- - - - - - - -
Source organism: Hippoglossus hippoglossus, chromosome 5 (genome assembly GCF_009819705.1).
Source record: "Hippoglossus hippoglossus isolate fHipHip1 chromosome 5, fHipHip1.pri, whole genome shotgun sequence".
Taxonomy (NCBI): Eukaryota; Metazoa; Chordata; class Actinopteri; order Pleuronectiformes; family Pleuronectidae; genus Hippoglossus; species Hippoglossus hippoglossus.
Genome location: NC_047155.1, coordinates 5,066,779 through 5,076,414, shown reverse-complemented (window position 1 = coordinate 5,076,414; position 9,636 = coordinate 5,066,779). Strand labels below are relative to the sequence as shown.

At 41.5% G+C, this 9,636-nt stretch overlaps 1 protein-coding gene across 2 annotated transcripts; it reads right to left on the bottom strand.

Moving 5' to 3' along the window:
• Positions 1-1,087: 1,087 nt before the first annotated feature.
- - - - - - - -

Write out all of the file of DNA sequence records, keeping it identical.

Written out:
Source organism: Hippoglossus hippoglossus, chromosome 5 (genome assembly GCF_009819705.1).
Source record: "Hippoglossus hippoglossus isolate fHipHip1 chromosome 5, fHipHip1.pri, whole genome shotgun sequence".
Taxonomy (NCBI): Eukaryota; Metazoa; Chordata; class Actinopteri; order Pleuronectiformes; family Pleuronectidae; genus Hippoglossus; species Hippoglossus hippoglossus.
Genome location: NC_047155.1, coordinates 5,066,779 through 5,076,414, shown reverse-complemented (window position 1 = coordinate 5,076,414; position 9,636 = coordinate 5,066,779). Strand labels below are relative to the sequence as shown.

At 41.5% G+C, this 9,636-nt stretch overlaps 1 protein-coding gene across 2 annotated transcripts; it reads right to left on the bottom strand.

Moving 5' to 3' along the window:
• Positions 1-1,087: 1,087 nt before the first annotated feature.